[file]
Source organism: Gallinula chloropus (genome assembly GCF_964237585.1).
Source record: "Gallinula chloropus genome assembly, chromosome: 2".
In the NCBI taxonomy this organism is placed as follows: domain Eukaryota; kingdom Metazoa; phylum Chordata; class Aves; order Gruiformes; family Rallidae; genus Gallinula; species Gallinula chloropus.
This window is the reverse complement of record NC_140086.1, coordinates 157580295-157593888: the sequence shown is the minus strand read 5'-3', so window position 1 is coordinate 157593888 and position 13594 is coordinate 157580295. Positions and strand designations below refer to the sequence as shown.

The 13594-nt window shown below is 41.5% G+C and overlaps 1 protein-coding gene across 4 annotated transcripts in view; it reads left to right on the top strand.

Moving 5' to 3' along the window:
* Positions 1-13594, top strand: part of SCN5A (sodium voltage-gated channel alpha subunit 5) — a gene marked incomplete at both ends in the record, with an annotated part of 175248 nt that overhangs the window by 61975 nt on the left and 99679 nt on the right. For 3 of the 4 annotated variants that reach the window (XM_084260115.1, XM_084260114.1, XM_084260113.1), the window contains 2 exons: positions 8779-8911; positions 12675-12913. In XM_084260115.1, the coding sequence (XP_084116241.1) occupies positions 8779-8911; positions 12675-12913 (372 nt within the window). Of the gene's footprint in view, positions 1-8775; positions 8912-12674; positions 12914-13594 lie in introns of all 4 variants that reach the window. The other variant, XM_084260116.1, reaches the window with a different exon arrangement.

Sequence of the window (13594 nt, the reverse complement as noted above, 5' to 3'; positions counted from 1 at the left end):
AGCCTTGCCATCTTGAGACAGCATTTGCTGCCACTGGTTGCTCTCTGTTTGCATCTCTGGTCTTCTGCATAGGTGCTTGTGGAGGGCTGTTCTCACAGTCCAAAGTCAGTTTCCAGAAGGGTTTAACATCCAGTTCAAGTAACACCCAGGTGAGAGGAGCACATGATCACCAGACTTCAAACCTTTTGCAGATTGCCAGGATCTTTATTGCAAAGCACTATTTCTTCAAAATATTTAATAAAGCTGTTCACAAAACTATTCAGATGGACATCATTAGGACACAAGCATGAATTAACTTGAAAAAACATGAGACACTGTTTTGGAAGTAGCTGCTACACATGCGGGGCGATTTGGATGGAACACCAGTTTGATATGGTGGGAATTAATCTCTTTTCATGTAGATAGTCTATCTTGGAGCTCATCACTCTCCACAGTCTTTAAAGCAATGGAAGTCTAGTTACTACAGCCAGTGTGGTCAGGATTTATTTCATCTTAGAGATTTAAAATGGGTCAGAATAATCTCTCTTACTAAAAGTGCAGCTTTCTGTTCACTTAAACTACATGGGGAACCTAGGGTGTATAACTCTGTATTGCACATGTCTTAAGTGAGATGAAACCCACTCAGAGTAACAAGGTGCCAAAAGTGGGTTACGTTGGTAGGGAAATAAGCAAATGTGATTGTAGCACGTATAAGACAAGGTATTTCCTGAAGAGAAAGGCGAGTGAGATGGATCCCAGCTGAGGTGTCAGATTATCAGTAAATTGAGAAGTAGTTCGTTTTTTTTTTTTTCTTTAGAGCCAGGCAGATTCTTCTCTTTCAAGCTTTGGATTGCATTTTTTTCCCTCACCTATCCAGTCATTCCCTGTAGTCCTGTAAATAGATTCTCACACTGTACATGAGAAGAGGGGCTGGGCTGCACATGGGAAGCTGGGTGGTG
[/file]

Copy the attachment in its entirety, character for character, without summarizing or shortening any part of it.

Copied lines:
Source organism: Gallinula chloropus (genome assembly GCF_964237585.1).
Source record: "Gallinula chloropus genome assembly, chromosome: 2".
In the NCBI taxonomy this organism is placed as follows: domain Eukaryota; kingdom Metazoa; phylum Chordata; class Aves; order Gruiformes; family Rallidae; genus Gallinula; species Gallinula chloropus.
This window is the reverse complement of record NC_140086.1, coordinates 157580295-157593888: the sequence shown is the minus strand read 5'-3', so window position 1 is coordinate 157593888 and position 13594 is coordinate 157580295. Positions and strand designations below refer to the sequence as shown.

The 13594-nt window shown below is 41.5% G+C and overlaps 1 protein-coding gene across 4 annotated transcripts in view; it reads left to right on the top strand.

Moving 5' to 3' along the window:
* Positions 1-13594, top strand: part of SCN5A (sodium voltage-gated channel alpha subunit 5) — a gene marked incomplete at both ends in the record, with an annotated part of 175248 nt that overhangs the window by 61975 nt on the left and 99679 nt on the right. For 3 of the 4 annotated variants that reach the window (XM_084260115.1, XM_084260114.1, XM_084260113.1), the window contains 2 exons: positions 8779-8911; positions 12675-12913. In XM_084260115.1, the coding sequence (XP_084116241.1) occupies positions 8779-8911; positions 12675-12913 (372 nt within the window). Of the gene's footprint in view, positions 1-8775; positions 8912-12674; positions 12914-13594 lie in introns of all 4 variants that reach the window. The other variant, XM_084260116.1, reaches the window with a different exon arrangement.

Sequence of the window (13594 nt, the reverse complement as noted above, 5' to 3'; positions counted from 1 at the left end):
AGCCTTGCCATCTTGAGACAGCATTTGCTGCCACTGGTTGCTCTCTGTTTGCATCTCTGGTCTTCTGCATAGGTGCTTGTGGAGGGCTGTTCTCACAGTCCAAAGTCAGTTTCCAGAAGGGTTTAACATCCAGTTCAAGTAACACCCAGGTGAGAGGAGCACATGATCACCAGACTTCAAACCTTTTGCAGATTGCCAGGATCTTTATTGCAAAGCACTATTTCTTCAAAATATTTAATAAAGCTGTTCACAAAACTATTCAGATGGACATCATTAGGACACAAGCATGAATTAACTTGAAAAAACATGAGACACTGTTTTGGAAGTAGCTGCTACACATGCGGGGCGATTTGGATGGAACACCAGTTTGATATGGTGGGAATTAATCTCTTTTCATGTAGATAGTCTATCTTGGAGCTCATCACTCTCCACAGTCTTTAAAGCAATGGAAGTCTAGTTACTACAGCCAGTGTGGTCAGGATTTATTTCATCTTAGAGATTTAAAATGGGTCAGAATAATCTCTCTTACTAAAAGTGCAGCTTTCTGTTCACTTAAACTACATGGGGAACCTAGGGTGTATAACTCTGTATTGCACATGTCTTAAGTGAGATGAAACCCACTCAGAGTAACAAGGTGCCAAAAGTGGGTTACGTTGGTAGGGAAATAAGCAAATGTGATTGTAGCACGTATAAGACAAGGTATTTCCTGAAGAGAAAGGCGAGTGAGATGGATCCCAGCTGAGGTGTCAGATTATCAGTAAATTGAGAAGTAGTTCGTTTTTTTTTTTTTCTTTAGAGCCAGGCAGATTCTTCTCTTTCAAGCTTTGGATTGCATTTTTTTCCCTCACCTATCCAGTCATTCCCTGTAGTCCTGTAAATAGATTCTCACACTGTACATGAGAAGAGGGGCTGGGCTGCACATGGGAAGCTGGGTGGTG